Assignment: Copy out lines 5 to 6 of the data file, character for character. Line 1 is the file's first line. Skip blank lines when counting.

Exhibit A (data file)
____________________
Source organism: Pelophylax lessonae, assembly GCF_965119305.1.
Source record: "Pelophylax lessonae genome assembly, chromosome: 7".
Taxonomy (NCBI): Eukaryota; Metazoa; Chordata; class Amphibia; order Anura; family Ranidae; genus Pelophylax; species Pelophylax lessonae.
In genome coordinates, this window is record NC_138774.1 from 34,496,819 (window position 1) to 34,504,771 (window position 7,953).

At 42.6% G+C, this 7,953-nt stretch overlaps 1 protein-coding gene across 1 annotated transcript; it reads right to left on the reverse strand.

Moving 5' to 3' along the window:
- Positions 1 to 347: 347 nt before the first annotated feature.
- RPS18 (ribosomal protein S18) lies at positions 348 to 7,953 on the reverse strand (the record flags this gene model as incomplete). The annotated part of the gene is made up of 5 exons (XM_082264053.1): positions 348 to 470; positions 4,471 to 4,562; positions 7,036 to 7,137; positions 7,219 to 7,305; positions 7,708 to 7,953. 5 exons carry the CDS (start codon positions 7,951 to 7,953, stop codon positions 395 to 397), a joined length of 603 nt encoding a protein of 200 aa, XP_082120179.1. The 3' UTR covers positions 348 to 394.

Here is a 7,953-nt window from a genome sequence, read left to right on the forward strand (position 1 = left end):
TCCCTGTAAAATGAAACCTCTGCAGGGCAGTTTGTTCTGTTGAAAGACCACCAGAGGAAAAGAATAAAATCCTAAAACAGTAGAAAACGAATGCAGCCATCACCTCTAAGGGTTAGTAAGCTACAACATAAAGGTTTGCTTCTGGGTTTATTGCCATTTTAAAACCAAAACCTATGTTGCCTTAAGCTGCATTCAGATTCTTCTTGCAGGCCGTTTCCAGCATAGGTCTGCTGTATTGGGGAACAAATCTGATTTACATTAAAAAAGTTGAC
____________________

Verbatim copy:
At 42.6% G+C, this 7,953-nt stretch overlaps 1 protein-coding gene across 1 annotated transcript; it reads right to left on the reverse strand.

Moving 5' to 3' along the window: